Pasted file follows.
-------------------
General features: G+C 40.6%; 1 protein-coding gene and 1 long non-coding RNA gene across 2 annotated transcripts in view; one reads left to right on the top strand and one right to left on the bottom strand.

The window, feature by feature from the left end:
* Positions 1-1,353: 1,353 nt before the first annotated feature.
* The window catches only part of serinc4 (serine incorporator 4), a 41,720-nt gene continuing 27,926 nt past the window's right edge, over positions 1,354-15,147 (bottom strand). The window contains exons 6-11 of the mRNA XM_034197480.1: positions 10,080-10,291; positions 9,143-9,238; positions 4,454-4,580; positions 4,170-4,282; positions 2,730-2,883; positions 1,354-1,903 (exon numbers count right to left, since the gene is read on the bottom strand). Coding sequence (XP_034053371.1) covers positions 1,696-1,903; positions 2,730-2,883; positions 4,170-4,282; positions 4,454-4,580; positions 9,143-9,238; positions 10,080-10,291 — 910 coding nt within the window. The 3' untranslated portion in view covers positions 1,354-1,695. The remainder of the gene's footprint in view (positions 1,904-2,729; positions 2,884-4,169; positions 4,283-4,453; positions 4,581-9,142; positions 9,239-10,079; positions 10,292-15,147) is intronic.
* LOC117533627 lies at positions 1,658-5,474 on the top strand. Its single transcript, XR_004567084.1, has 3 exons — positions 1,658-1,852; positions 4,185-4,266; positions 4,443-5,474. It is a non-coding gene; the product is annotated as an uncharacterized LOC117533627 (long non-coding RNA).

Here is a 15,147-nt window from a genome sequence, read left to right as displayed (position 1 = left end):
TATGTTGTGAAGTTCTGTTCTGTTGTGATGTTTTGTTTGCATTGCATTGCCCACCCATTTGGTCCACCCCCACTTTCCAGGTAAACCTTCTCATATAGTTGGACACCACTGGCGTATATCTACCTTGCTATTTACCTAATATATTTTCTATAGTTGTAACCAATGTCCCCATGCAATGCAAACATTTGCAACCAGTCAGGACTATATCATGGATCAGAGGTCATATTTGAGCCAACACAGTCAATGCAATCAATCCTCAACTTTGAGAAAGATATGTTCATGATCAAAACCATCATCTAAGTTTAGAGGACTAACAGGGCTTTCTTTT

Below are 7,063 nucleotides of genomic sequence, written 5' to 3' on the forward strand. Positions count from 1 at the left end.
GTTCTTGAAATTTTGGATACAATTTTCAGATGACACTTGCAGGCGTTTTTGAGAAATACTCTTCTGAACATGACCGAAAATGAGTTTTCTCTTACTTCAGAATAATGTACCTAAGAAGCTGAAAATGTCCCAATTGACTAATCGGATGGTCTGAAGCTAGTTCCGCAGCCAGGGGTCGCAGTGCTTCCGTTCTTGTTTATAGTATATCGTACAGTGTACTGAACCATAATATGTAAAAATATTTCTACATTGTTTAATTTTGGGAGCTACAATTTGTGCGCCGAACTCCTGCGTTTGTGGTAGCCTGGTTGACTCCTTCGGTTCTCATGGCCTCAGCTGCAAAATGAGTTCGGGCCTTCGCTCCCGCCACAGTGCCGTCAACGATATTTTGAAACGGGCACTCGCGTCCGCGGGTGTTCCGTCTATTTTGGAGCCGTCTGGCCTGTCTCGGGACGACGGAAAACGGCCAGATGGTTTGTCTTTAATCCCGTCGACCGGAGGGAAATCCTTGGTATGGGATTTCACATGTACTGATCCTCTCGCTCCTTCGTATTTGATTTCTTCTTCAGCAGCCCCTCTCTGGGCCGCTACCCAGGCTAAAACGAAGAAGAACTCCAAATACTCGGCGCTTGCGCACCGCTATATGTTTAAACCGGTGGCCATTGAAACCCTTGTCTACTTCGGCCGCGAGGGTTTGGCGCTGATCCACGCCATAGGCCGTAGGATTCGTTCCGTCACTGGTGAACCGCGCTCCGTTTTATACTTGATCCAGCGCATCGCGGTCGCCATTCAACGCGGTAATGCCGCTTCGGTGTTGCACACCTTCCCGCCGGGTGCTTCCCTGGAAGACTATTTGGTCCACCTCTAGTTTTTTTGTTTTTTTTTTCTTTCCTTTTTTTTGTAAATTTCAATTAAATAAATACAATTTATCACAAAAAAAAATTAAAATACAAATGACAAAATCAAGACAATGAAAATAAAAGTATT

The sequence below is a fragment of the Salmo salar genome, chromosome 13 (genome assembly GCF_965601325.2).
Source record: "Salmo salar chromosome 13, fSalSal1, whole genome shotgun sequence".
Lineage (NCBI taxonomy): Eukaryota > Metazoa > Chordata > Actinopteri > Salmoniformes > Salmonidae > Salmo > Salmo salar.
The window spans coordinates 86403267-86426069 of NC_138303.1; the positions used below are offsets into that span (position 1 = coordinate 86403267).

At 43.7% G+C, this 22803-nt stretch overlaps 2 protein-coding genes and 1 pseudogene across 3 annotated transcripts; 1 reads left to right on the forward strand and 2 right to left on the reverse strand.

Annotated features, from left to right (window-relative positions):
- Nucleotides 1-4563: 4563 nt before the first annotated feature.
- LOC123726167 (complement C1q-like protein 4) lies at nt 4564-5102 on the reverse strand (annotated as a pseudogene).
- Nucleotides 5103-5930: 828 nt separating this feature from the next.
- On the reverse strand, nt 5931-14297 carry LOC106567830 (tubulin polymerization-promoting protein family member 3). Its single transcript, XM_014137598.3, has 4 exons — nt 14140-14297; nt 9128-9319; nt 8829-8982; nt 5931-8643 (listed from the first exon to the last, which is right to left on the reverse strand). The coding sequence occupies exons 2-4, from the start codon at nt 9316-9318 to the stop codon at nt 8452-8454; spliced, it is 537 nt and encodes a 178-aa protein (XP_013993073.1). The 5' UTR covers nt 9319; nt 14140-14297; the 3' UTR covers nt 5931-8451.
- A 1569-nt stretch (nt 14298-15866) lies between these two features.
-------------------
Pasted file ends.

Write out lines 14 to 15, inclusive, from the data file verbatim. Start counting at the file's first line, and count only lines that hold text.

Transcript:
At 43.7% G+C, this 22803-nt stretch overlaps 2 protein-coding genes and 1 pseudogene across 3 annotated transcripts; 1 reads left to right on the forward strand and 2 right to left on the reverse strand.

Annotated features, from left to right (window-relative positions):